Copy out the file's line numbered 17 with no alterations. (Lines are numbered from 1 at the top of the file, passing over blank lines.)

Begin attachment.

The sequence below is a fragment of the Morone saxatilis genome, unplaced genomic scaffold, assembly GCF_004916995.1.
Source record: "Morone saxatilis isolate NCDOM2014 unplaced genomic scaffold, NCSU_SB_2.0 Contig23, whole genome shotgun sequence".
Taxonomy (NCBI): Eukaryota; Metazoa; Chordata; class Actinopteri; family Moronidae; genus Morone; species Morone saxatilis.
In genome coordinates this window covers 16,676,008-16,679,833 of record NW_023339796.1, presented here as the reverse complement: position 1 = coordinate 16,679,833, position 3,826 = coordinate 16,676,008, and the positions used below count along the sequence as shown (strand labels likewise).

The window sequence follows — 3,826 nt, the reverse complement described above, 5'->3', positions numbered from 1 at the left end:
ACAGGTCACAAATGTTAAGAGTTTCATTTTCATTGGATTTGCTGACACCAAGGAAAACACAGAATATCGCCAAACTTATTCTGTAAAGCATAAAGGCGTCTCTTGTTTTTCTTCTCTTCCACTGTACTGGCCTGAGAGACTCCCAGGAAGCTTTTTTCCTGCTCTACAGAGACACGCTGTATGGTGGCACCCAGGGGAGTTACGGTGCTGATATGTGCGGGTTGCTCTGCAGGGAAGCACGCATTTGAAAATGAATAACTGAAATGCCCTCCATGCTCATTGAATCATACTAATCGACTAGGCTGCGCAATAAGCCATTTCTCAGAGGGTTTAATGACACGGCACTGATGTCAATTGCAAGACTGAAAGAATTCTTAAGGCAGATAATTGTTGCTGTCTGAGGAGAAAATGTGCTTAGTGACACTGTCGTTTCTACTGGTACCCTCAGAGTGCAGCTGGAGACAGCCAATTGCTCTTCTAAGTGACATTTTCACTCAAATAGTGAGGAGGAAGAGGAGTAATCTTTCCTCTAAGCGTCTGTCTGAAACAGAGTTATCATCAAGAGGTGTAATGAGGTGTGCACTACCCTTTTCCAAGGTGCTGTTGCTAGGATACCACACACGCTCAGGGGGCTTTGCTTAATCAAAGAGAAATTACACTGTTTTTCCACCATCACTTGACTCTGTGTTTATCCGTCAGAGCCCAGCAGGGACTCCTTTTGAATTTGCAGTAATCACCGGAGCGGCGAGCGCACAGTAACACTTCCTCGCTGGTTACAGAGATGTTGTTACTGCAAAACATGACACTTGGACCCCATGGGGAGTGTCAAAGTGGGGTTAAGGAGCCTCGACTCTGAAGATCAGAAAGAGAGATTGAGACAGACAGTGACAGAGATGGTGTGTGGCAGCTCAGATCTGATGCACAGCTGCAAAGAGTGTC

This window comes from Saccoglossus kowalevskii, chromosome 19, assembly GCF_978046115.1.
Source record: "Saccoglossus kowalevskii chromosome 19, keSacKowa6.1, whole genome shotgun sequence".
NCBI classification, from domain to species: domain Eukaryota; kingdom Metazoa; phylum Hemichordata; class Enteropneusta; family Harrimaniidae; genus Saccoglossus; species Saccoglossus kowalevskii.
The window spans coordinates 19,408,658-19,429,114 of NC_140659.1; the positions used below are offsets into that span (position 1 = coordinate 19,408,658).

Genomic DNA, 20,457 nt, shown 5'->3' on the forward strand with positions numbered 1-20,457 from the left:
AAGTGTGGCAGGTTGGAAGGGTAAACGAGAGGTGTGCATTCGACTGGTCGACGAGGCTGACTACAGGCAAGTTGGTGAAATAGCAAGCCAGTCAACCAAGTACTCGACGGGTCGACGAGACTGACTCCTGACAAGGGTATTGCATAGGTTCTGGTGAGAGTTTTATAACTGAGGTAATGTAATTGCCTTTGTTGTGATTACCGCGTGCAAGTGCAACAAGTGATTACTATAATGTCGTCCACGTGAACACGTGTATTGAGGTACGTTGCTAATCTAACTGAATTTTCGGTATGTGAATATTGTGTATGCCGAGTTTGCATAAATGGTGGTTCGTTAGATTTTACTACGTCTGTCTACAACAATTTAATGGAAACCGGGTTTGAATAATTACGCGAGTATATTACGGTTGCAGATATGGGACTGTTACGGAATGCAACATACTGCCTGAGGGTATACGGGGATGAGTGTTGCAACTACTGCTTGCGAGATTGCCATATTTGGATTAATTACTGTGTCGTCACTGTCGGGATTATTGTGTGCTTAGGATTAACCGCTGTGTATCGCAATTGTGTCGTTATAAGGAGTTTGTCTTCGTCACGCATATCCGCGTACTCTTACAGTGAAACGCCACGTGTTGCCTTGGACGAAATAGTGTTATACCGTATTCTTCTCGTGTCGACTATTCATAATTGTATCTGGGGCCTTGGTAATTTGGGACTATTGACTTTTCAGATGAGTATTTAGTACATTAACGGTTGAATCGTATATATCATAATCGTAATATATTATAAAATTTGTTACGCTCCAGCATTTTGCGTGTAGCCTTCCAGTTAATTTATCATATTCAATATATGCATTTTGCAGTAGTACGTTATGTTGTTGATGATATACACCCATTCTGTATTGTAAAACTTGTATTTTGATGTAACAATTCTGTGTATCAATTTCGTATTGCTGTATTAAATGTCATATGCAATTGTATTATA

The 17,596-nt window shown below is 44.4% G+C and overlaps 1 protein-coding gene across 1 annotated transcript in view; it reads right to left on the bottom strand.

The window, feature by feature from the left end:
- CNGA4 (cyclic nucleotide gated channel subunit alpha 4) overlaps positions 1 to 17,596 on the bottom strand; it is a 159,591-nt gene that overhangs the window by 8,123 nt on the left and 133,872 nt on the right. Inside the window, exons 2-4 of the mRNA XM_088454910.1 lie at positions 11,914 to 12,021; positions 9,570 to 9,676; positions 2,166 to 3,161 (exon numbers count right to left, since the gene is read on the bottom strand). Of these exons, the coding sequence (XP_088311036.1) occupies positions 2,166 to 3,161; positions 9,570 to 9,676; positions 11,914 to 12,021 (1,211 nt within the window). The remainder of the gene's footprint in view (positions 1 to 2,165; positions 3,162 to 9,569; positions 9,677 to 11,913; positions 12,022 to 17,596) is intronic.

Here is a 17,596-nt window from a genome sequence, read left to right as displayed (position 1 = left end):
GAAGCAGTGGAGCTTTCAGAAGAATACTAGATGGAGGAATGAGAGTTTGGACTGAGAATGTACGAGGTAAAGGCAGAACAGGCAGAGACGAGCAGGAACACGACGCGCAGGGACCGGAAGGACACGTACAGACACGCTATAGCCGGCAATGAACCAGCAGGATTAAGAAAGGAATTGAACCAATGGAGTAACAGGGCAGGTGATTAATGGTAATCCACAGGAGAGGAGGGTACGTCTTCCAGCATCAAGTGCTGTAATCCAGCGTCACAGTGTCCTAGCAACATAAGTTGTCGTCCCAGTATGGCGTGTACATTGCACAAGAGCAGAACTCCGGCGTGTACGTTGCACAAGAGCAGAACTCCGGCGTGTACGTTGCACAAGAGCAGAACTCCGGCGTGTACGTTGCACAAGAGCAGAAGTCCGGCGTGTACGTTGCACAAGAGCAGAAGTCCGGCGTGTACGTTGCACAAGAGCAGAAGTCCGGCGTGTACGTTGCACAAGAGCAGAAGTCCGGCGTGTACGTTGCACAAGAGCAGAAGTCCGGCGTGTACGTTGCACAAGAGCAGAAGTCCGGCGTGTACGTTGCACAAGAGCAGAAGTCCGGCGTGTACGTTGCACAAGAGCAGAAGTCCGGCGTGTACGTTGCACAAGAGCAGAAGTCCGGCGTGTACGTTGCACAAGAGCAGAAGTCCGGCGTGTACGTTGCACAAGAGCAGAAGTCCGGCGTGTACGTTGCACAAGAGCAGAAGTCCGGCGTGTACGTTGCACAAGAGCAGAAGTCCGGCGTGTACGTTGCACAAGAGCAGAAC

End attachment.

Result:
GAAGCAGTGGAGCTTTCAGAAGAATACTAGATGGAGGAATGAGAGTTTGGACTGAGAATGTACGAGGTAAAGGCAGAACAGGCAGAGACGAGCAGGAACACGACGCGCAGGGACCGGAAGGACACGTACAGACACGCTATAGCCGGCAATGAACCAGCAGGATTAAGAAAGGAATTGAACCAATGGAGTAACAGGGCAGGTGATTAATGGTAATCCACAGGAGAGGAGGGTACGTCTTCCAGCATCAAGTGCTGTAATCCAGCGTCACAGTGTCCTAGCAACATAAGTTGTCGTCCCAGTATGGCGTGTACATTGCACAAGAGCAGAACTCCGGCGTGTACGTTGCACAAGAGCAGAACTCCGGCGTGTACGTTGCACAAGAGCAGAACTCCGGCGTGTACGTTGCACAAGAGCAGAAGTCCGGCGTGTACGTTGCACAAGAGCAGAAGTCCGGCGTGTACGTTGCACAAGAGCAGAAGTCCGGCGTGTACGTTGCACAAGAGCAGAAGTCCGGCGTGTACGTTGCACAAGAGCAGAAGTCCGGCGTGTACGTTGCACAAGAGCAGAAGTCCGGCGTGTACGTTGCACAAGAGCAGAAGTCCGGCGTGTACGTTGCACAAGAGCAGAAGTCCGGCGTGTACGTTGCACAAGAGCAGAAGTCCGGCGTGTACGTTGCACAAGAGCAGAAGTCCGGCGTGTACGTTGCACAAGAGCAGAAGTCCGGCGTGTACGTTGCACAAGAGCAGAAGTCCGGCGTGTACGTTGCACAAGAGCAGAAGTCCGGCGTGTACGTTGCACAAGAGCAGAAC